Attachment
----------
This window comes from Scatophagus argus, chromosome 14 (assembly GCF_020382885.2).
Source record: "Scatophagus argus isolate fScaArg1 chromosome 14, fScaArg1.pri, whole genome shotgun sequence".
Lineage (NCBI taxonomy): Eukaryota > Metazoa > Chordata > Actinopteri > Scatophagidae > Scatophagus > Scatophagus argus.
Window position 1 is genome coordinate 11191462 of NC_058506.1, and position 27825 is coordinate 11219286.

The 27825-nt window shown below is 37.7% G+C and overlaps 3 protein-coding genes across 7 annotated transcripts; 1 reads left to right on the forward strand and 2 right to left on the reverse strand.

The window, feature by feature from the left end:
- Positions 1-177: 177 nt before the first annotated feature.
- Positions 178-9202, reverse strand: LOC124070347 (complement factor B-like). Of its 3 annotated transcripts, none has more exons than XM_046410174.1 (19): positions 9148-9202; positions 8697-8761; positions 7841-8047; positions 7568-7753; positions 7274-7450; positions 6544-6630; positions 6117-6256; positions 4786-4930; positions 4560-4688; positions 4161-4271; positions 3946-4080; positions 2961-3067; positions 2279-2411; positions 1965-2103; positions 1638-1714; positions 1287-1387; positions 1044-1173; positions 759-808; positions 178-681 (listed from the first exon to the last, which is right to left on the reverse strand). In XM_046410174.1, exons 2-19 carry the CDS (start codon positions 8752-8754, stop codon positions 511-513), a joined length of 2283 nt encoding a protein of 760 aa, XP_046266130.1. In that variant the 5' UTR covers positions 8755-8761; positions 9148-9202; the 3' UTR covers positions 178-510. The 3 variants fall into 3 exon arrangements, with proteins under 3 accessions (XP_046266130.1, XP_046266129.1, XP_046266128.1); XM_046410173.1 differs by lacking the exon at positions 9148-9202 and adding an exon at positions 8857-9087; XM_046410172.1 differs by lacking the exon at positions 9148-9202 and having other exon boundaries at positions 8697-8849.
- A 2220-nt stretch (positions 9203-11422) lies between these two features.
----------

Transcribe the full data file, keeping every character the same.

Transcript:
This window comes from Scatophagus argus, chromosome 14 (assembly GCF_020382885.2).
Source record: "Scatophagus argus isolate fScaArg1 chromosome 14, fScaArg1.pri, whole genome shotgun sequence".
Lineage (NCBI taxonomy): Eukaryota > Metazoa > Chordata > Actinopteri > Scatophagidae > Scatophagus > Scatophagus argus.
Window position 1 is genome coordinate 11191462 of NC_058506.1, and position 27825 is coordinate 11219286.

The 27825-nt window shown below is 37.7% G+C and overlaps 3 protein-coding genes across 7 annotated transcripts; 1 reads left to right on the forward strand and 2 right to left on the reverse strand.

The window, feature by feature from the left end:
- Positions 1-177: 177 nt before the first annotated feature.
- Positions 178-9202, reverse strand: LOC124070347 (complement factor B-like). Of its 3 annotated transcripts, none has more exons than XM_046410174.1 (19): positions 9148-9202; positions 8697-8761; positions 7841-8047; positions 7568-7753; positions 7274-7450; positions 6544-6630; positions 6117-6256; positions 4786-4930; positions 4560-4688; positions 4161-4271; positions 3946-4080; positions 2961-3067; positions 2279-2411; positions 1965-2103; positions 1638-1714; positions 1287-1387; positions 1044-1173; positions 759-808; positions 178-681 (listed from the first exon to the last, which is right to left on the reverse strand). In XM_046410174.1, exons 2-19 carry the CDS (start codon positions 8752-8754, stop codon positions 511-513), a joined length of 2283 nt encoding a protein of 760 aa, XP_046266130.1. In that variant the 5' UTR covers positions 8755-8761; positions 9148-9202; the 3' UTR covers positions 178-510. The 3 variants fall into 3 exon arrangements, with proteins under 3 accessions (XP_046266130.1, XP_046266129.1, XP_046266128.1); XM_046410173.1 differs by lacking the exon at positions 9148-9202 and adding an exon at positions 8857-9087; XM_046410172.1 differs by lacking the exon at positions 9148-9202 and having other exon boundaries at positions 8697-8849.
- A 2220-nt stretch (positions 9203-11422) lies between these two features.